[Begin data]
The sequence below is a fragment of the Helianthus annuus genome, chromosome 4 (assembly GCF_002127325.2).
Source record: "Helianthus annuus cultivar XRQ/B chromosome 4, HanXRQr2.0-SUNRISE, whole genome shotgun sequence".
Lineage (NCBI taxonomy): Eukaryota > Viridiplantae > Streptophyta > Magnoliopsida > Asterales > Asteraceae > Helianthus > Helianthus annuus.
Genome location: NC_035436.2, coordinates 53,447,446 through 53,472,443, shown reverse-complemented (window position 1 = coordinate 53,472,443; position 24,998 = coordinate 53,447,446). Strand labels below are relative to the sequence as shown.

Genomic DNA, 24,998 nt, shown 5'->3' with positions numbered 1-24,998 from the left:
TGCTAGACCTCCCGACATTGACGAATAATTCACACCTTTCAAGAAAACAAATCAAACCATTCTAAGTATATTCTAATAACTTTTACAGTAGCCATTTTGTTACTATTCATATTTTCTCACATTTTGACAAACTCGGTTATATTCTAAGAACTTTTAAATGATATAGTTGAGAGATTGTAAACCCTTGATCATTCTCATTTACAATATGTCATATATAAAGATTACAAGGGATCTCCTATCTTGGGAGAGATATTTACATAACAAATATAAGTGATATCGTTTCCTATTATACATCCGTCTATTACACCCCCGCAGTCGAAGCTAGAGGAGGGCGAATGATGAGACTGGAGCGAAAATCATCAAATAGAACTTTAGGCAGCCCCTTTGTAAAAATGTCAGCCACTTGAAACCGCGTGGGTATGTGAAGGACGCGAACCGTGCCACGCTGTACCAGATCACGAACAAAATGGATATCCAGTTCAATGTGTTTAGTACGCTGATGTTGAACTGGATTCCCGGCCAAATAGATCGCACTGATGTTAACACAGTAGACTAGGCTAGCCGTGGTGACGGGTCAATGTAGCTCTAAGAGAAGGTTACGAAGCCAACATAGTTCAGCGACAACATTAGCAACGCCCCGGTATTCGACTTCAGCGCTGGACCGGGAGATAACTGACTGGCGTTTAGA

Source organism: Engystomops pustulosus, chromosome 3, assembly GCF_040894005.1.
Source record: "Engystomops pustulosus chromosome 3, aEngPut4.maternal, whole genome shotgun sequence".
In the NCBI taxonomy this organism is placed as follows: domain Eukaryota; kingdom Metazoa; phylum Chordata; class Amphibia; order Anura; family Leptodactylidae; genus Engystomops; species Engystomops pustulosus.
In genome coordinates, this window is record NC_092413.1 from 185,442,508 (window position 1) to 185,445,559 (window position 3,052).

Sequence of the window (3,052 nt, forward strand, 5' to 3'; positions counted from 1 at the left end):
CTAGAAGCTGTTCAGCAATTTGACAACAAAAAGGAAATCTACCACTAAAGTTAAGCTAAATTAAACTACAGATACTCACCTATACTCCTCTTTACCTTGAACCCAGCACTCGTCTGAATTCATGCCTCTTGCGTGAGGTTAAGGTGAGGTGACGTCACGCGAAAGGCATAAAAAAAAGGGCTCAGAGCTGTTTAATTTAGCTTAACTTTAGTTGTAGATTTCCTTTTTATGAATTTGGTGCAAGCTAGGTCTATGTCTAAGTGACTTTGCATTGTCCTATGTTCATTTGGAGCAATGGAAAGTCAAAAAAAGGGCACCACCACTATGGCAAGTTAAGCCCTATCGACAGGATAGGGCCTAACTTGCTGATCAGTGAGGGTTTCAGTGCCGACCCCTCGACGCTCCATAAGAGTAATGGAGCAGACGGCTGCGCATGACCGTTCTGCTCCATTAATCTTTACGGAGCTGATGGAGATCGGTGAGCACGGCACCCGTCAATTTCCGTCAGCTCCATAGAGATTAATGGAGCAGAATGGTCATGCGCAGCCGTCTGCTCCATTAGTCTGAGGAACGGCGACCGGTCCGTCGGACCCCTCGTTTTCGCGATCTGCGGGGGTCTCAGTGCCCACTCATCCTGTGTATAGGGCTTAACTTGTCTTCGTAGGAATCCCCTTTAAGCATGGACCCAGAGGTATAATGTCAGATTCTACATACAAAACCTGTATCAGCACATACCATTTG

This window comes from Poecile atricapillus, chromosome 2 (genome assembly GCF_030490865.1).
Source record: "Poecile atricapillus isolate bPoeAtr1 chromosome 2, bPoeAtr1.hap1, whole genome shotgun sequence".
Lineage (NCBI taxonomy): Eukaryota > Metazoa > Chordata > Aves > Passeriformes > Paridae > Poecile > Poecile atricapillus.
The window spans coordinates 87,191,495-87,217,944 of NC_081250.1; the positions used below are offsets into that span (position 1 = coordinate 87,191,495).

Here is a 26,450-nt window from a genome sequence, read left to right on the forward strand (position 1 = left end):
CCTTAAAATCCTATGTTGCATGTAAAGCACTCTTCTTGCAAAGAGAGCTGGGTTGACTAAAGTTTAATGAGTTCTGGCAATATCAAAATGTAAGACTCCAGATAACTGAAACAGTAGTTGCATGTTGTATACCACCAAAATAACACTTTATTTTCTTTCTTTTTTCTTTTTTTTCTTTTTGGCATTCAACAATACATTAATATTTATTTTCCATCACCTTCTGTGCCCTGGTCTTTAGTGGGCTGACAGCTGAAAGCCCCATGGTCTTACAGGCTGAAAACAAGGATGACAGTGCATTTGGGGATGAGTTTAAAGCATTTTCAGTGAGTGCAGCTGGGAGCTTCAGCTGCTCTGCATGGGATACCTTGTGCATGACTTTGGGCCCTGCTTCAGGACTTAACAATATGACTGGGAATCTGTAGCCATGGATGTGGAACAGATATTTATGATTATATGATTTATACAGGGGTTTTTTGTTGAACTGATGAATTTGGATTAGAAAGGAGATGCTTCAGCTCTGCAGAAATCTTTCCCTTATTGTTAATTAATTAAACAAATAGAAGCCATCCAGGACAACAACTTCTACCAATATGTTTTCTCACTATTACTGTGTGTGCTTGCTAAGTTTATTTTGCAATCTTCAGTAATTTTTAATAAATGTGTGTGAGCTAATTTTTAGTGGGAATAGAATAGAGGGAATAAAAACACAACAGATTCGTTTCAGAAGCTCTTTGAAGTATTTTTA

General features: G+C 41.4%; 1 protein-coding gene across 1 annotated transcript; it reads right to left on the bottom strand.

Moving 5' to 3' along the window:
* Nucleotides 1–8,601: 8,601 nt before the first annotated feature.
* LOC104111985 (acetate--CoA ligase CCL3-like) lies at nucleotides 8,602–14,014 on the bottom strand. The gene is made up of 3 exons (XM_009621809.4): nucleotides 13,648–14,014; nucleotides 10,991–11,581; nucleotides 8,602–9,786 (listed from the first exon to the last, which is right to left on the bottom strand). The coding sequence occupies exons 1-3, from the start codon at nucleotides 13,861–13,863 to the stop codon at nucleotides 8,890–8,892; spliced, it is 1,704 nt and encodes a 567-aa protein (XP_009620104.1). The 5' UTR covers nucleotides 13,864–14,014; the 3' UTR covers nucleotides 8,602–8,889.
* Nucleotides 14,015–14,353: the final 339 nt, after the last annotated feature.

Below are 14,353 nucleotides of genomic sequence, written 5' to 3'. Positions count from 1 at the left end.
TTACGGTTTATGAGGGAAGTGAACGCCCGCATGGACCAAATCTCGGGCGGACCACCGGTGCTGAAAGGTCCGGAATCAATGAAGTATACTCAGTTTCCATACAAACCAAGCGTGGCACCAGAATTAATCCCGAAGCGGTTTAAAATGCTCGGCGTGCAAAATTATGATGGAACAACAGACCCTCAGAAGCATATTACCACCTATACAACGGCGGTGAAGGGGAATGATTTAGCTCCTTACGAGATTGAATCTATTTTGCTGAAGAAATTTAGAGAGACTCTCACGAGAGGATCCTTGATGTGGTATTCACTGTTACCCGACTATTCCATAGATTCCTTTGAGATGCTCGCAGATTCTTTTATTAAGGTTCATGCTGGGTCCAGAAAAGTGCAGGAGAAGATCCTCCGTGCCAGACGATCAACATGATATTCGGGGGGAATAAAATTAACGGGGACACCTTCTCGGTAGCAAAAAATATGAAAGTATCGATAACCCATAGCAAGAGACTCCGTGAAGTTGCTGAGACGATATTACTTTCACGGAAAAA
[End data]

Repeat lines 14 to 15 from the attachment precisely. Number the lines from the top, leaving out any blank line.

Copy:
Source record: "Poecile atricapillus isolate bPoeAtr1 chromosome 2, bPoeAtr1.hap1, whole genome shotgun sequence".
Lineage (NCBI taxonomy): Eukaryota > Metazoa > Chordata > Aves > Passeriformes > Paridae > Poecile > Poecile atricapillus.